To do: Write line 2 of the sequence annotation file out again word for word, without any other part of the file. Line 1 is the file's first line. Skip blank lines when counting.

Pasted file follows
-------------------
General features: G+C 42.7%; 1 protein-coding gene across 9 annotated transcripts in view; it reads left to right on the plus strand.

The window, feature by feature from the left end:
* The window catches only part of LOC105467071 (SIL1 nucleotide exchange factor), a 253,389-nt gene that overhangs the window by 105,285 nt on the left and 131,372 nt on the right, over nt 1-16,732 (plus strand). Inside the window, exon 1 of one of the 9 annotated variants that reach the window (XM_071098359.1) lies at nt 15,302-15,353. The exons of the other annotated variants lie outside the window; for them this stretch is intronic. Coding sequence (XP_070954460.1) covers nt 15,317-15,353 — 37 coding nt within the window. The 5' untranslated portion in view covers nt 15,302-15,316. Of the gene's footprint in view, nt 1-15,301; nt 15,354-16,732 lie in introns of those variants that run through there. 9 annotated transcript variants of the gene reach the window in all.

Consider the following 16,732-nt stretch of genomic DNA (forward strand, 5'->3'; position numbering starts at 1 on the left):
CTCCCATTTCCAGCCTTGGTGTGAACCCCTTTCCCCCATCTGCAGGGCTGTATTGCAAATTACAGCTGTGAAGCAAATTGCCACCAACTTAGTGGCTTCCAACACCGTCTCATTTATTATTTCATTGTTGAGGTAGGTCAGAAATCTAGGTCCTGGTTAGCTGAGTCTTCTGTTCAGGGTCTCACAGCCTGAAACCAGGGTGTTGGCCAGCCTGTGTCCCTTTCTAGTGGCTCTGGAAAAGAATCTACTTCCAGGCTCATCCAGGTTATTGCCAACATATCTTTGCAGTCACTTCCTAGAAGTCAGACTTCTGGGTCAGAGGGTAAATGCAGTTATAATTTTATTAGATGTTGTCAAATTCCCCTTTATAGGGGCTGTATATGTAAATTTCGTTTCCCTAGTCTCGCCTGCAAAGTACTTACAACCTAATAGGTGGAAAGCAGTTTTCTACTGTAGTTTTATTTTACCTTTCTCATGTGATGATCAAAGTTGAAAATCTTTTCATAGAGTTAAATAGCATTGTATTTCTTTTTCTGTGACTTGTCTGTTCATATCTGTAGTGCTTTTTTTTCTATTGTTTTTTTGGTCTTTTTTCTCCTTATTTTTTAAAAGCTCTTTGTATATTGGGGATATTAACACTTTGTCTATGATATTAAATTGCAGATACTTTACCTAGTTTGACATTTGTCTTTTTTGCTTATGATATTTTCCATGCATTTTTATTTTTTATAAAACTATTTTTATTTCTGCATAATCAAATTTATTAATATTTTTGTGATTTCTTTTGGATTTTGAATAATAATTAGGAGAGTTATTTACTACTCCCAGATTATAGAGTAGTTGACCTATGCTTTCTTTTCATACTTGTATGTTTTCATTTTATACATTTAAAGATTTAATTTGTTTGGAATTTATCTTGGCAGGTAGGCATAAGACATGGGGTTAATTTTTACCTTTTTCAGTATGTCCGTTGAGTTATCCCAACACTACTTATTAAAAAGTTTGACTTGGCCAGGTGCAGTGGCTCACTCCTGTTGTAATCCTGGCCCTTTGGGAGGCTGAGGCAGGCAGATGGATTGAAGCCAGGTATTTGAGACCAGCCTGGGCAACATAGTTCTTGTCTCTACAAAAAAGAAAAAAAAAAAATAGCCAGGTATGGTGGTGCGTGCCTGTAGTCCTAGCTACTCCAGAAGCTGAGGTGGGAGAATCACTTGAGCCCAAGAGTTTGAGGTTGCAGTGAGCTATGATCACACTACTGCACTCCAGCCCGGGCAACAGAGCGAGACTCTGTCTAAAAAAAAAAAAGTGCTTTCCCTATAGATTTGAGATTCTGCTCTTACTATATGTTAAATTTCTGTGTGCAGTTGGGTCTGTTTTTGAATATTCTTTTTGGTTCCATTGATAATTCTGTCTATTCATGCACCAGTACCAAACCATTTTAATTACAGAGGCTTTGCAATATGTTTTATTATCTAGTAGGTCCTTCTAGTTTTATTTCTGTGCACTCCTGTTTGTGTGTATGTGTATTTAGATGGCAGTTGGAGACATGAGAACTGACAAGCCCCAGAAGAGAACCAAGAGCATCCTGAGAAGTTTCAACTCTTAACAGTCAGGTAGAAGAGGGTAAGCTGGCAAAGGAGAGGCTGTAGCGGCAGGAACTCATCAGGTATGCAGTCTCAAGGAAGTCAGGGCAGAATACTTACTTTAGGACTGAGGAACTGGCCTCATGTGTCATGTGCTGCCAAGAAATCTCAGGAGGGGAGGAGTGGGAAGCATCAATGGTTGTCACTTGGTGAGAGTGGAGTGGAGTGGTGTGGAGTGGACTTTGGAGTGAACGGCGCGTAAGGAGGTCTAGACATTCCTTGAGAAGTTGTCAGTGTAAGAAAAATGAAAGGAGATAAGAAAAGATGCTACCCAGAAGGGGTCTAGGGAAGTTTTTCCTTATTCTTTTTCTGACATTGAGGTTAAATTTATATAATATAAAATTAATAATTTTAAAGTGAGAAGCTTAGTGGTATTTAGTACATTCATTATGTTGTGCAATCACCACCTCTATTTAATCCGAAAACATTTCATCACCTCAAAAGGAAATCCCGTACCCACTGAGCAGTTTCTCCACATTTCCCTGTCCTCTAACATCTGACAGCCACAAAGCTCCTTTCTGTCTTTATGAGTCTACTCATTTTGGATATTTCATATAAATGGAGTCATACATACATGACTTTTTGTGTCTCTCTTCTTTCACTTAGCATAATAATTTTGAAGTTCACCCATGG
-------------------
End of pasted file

The window, feature by feature from the left end: